Let’s assume it’s about a new business idea. A customer is ready to close a deal. A good business. An interesting project. But: the customer is not the perfect customer. 30% of the project would be tasks that are not in the core offer, that the company does not like so much. Of course you would manage them, but not so efficiently and not so reliably. And the company actually wanted to concentrate on its core services and not constantly expand the vendor’s tray.
On the other hand: it would be good earnings. The customer has potential for more. An additional opportunity for recommendations. Perhaps even a strong case study could be made of it …
So, how should the company decide?
- Should the intentions of staying in the core segment be thrown overboard again?
- Should the business opportunity be ignored – now that it is on a silver platter after so much work has been invested?
- Should the company look for a partner to take over the 30%? But where does it find a partner that quickly?
Not that simple, is it?
The zigzag course
Without a clear goal in mind, no one knows how this decision will turn out. And the result is (I know this from myself): sometimes the boss decides to the left, sometimes to the right, sometimes straight ahead. And that confuses the employees. They conclude: The boss doesn’t know what he wants. And somehow they are actually right.
It is then the employees who want a strategy, a clear vision, because they have the feeling that sometimes it goes in one direction, and sometimes in the other. Maybe now you think it’s about communication, but that’s not true. Even if you explain the reasons for the decision to the employees, it won’t help them. Because how will the boss decide next time? Nobody knows. That creates uncertainty. And little trust in the management.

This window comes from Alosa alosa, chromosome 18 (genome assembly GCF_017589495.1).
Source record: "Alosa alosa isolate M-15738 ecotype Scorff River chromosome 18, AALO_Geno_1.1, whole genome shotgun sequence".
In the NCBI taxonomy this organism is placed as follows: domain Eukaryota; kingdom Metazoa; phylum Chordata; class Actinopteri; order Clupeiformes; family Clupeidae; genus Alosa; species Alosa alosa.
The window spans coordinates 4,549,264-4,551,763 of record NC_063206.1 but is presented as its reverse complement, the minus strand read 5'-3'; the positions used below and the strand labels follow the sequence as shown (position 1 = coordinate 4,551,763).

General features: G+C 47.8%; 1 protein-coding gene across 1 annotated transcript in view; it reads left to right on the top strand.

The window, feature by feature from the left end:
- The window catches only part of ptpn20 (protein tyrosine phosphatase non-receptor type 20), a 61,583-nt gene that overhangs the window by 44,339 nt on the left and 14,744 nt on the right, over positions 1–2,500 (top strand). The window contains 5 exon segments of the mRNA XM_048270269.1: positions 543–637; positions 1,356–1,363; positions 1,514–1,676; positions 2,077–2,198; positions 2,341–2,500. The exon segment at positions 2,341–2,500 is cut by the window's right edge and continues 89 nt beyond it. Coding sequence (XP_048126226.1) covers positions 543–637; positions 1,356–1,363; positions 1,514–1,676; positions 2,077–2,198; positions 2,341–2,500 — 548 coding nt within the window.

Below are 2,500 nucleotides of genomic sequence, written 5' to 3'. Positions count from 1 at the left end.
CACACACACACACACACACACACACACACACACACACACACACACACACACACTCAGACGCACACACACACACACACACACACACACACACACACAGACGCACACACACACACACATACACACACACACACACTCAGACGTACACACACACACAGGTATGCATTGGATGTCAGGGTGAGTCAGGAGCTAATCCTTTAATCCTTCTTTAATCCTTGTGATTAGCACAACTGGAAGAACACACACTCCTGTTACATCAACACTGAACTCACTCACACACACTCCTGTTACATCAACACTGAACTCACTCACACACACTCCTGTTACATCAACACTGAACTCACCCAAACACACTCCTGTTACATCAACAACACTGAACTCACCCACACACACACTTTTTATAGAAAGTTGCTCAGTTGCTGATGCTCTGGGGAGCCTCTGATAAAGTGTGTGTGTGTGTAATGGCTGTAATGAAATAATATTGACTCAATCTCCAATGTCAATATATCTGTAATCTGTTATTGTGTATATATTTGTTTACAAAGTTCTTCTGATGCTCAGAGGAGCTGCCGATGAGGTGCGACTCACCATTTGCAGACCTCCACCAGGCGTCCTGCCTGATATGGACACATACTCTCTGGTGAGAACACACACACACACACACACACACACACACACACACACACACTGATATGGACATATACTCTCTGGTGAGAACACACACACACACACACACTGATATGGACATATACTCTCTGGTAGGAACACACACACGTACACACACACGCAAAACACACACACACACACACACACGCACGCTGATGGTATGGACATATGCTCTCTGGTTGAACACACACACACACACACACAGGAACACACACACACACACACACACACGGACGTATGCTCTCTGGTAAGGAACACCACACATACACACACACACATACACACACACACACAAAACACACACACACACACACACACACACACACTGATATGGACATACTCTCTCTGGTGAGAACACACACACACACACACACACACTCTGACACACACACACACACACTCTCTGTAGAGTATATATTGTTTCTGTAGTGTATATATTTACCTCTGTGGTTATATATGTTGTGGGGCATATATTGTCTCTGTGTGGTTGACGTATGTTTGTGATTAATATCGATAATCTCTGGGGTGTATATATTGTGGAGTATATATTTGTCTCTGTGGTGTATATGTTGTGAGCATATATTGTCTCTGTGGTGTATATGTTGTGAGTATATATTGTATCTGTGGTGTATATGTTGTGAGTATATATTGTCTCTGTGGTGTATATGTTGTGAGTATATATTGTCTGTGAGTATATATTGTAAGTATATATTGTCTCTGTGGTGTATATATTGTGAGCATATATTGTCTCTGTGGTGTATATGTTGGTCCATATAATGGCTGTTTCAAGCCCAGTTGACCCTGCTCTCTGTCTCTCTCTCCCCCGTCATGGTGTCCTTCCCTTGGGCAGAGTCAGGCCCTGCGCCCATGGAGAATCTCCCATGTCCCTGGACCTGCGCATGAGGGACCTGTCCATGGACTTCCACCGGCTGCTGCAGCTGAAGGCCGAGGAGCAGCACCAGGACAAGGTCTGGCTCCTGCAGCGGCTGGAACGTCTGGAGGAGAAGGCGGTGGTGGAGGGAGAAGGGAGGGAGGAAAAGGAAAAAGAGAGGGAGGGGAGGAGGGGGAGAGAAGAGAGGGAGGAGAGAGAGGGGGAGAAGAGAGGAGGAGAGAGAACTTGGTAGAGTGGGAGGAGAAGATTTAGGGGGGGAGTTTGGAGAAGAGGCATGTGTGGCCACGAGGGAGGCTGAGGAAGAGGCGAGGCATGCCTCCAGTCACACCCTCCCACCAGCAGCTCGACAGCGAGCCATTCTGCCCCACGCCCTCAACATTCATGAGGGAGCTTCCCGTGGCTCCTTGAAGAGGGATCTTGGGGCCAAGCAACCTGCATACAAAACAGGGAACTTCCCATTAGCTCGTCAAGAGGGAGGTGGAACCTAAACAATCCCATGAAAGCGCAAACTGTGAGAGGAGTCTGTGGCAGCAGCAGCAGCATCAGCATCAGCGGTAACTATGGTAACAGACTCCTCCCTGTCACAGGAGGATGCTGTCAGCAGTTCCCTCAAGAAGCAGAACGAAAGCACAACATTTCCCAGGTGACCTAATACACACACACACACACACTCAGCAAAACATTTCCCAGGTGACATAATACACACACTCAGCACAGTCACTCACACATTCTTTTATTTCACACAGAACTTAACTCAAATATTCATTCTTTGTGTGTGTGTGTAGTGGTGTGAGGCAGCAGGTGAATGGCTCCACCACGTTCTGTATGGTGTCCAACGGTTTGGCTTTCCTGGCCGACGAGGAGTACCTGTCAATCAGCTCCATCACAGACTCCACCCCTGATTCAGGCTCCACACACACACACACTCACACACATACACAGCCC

What is even worse for me personally is the subtle feeling of insecurity that comes with such a zigzag course. Because deep down you feel that something is not right. That you’re on the move on ice. That it is slippery. It’s hard to be confident, calm and determined. And both employees and customers notice that. So what can we do?
The central question
There’s this story of a rowing team. It had the goal to set a record with the rowing boat. Therefore, all decisions were based on a single question: “Does this decision make our boat faster?
So if one of the rowers was faced with a decision, for example,
- Should I go crazy on the weekend?
- Should I do additional education for my career?
- Should I get more involved in my job?
it was followed by the central question: “Will this make our boat faster?
And all these decisions suddenly became very simple:
- To be on the go at the weekend won’t make the boat faster. On the contrary.
- Not even the additional education. Because then the time for training is missing.